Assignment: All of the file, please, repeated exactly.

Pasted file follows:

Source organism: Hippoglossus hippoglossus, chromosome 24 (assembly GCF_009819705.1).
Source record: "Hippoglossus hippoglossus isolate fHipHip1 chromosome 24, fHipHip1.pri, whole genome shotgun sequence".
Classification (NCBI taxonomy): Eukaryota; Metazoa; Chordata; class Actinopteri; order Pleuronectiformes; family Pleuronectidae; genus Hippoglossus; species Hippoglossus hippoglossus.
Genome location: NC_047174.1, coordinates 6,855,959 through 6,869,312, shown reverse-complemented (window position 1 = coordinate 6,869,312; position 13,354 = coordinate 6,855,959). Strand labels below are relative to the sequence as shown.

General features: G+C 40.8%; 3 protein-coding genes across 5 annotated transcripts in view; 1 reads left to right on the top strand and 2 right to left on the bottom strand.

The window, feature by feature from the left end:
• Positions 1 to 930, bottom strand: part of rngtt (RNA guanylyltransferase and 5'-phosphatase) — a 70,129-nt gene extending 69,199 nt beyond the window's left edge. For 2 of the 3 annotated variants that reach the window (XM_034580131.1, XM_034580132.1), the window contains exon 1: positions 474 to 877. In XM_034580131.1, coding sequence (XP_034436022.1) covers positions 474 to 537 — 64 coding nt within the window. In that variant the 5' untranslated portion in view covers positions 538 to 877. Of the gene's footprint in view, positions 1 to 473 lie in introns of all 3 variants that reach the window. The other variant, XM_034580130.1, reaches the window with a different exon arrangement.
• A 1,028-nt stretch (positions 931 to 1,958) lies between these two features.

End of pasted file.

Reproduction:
Source organism: Hippoglossus hippoglossus, chromosome 24 (assembly GCF_009819705.1).
Source record: "Hippoglossus hippoglossus isolate fHipHip1 chromosome 24, fHipHip1.pri, whole genome shotgun sequence".
Classification (NCBI taxonomy): Eukaryota; Metazoa; Chordata; class Actinopteri; order Pleuronectiformes; family Pleuronectidae; genus Hippoglossus; species Hippoglossus hippoglossus.
Genome location: NC_047174.1, coordinates 6,855,959 through 6,869,312, shown reverse-complemented (window position 1 = coordinate 6,869,312; position 13,354 = coordinate 6,855,959). Strand labels below are relative to the sequence as shown.

General features: G+C 40.8%; 3 protein-coding genes across 5 annotated transcripts in view; 1 reads left to right on the top strand and 2 right to left on the bottom strand.

The window, feature by feature from the left end:
• Positions 1 to 930, bottom strand: part of rngtt (RNA guanylyltransferase and 5'-phosphatase) — a 70,129-nt gene extending 69,199 nt beyond the window's left edge. For 2 of the 3 annotated variants that reach the window (XM_034580131.1, XM_034580132.1), the window contains exon 1: positions 474 to 877. In XM_034580131.1, coding sequence (XP_034436022.1) covers positions 474 to 537 — 64 coding nt within the window. In that variant the 5' untranslated portion in view covers positions 538 to 877. Of the gene's footprint in view, positions 1 to 473 lie in introns of all 3 variants that reach the window. The other variant, XM_034580130.1, reaches the window with a different exon arrangement.
• A 1,028-nt stretch (positions 931 to 1,958) lies between these two features.